Put Zen Martial Arts Concepts In Your Karate, Kung Fu Or Taekwondo!


There was always plenty of punching and kicking, I spent hours and hours punching and kicking, doing kumite and kata and techniques and anything else I could. Unfortunately, there wasn’t a lot of stuff telling me about the deep, down why behind arts like Jujitsu, Aikido or Karate. And, I don’t mean just why kick or punch, but a why to the whole zen martial arts behind it all.

Now, to be honest, the question was sort formulated wrong from the get go. If you ask a human being why, he’ll go crazy, if you ask him how, he’ll go sane. Go on, try asking these questions and watch how people react.

Anyway, I read every book I could find, couldn’t figure out what was under it all, and then, out of the blue, I found the answer. I found it in an Aikido class, not in a martial arts book. The answer was in the old martial arts saying, ‘A perfect circle has no corners.’

Well, that was simple. And I practiced my shoulder rolls, forward and backward across the mat, and I was astounded by the basic truthfulness of this simple saying. But even while I was thrilled at this simple answer, I was developing variations of much interest.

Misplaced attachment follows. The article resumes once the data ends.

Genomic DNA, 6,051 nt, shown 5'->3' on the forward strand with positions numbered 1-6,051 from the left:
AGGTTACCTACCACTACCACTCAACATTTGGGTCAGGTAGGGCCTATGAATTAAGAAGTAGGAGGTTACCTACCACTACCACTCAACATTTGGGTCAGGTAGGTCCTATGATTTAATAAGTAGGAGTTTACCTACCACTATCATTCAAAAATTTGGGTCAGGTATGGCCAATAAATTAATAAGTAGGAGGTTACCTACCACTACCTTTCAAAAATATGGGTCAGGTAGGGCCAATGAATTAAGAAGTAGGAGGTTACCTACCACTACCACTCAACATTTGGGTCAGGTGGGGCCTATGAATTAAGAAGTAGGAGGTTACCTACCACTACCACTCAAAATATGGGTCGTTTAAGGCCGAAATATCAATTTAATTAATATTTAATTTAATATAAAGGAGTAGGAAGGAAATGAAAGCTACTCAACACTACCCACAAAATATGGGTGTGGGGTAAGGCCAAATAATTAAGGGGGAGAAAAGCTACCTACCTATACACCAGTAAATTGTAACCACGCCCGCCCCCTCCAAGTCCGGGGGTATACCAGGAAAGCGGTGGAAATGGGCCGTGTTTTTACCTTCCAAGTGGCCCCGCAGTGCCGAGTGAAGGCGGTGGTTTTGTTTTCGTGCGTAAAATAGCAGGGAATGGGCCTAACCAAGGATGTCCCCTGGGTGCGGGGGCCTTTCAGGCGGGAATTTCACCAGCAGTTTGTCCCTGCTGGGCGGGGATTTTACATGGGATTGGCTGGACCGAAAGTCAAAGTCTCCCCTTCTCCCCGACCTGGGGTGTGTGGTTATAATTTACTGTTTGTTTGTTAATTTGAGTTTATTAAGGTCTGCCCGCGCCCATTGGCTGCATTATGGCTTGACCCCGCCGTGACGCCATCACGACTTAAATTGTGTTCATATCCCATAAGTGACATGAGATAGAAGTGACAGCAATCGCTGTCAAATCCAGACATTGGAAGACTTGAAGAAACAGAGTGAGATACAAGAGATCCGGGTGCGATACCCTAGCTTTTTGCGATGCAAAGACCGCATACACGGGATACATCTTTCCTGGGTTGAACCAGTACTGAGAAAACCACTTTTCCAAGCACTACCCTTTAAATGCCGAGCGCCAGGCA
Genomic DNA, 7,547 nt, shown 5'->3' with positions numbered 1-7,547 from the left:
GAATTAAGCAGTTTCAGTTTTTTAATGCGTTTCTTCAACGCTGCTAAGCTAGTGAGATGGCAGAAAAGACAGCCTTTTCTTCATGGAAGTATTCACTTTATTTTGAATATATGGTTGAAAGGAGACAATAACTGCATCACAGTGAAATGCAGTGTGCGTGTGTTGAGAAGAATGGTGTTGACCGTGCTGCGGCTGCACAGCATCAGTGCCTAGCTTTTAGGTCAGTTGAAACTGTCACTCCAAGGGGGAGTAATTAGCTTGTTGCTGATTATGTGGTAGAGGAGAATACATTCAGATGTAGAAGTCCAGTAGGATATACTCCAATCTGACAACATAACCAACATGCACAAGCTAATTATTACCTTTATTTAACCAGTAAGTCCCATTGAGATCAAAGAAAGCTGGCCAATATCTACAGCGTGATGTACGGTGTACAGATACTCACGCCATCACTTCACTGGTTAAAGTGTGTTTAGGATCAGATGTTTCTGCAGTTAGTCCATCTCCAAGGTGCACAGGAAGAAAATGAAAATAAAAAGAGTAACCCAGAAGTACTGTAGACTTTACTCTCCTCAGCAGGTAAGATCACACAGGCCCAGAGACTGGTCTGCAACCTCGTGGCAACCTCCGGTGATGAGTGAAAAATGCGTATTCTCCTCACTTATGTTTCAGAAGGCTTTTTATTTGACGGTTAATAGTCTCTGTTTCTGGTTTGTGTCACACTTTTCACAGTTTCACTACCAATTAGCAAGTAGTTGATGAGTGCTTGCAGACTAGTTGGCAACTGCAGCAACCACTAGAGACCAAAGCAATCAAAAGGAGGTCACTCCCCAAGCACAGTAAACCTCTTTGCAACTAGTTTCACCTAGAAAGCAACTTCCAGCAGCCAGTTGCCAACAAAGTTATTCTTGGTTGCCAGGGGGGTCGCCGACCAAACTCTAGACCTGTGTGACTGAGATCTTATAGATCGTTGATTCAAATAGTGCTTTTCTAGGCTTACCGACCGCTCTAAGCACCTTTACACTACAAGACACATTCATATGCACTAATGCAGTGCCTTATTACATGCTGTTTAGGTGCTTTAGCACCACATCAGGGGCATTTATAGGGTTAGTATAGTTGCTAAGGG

In arts like traditional Karate there is often noise. We talk about moving quick and silent, like a ninja, but the truth is that Karateka are noisy. And the light dawned upon me, ‘The perfect art can’t be heard.’

Now I practiced my moves like a real cat, yet sinking the weight in every move I made. My kata, especially the kiai (spirit shout) part of it, became totally different. I began to understand what it was like to do a kata like a ghost.

And then the third of these concepts manifested and totally undid me. This happened during my practice of Tai Chi Chuan, but it quickly wormed its way through all the other arts I knew. And the simple became apparent as, ‘The perfect art cannot be seen.’

Three simple sayings, yet they washed over me, and changed the complexion and the very heart of all my martial arts. I began to seek perfection through the smooth liquid of motion, the silent ghosting of movement, and the execution of technique without any discernible effort. Go on, try putting these three phrases into your practice, and watch how you turn arts like Karate, Kung Fu andTaekwondo into a more zen martial arts.

If you like Zen Martial Arts, but want them now and not in twenty years, then head on over to Monster Martial Arts.

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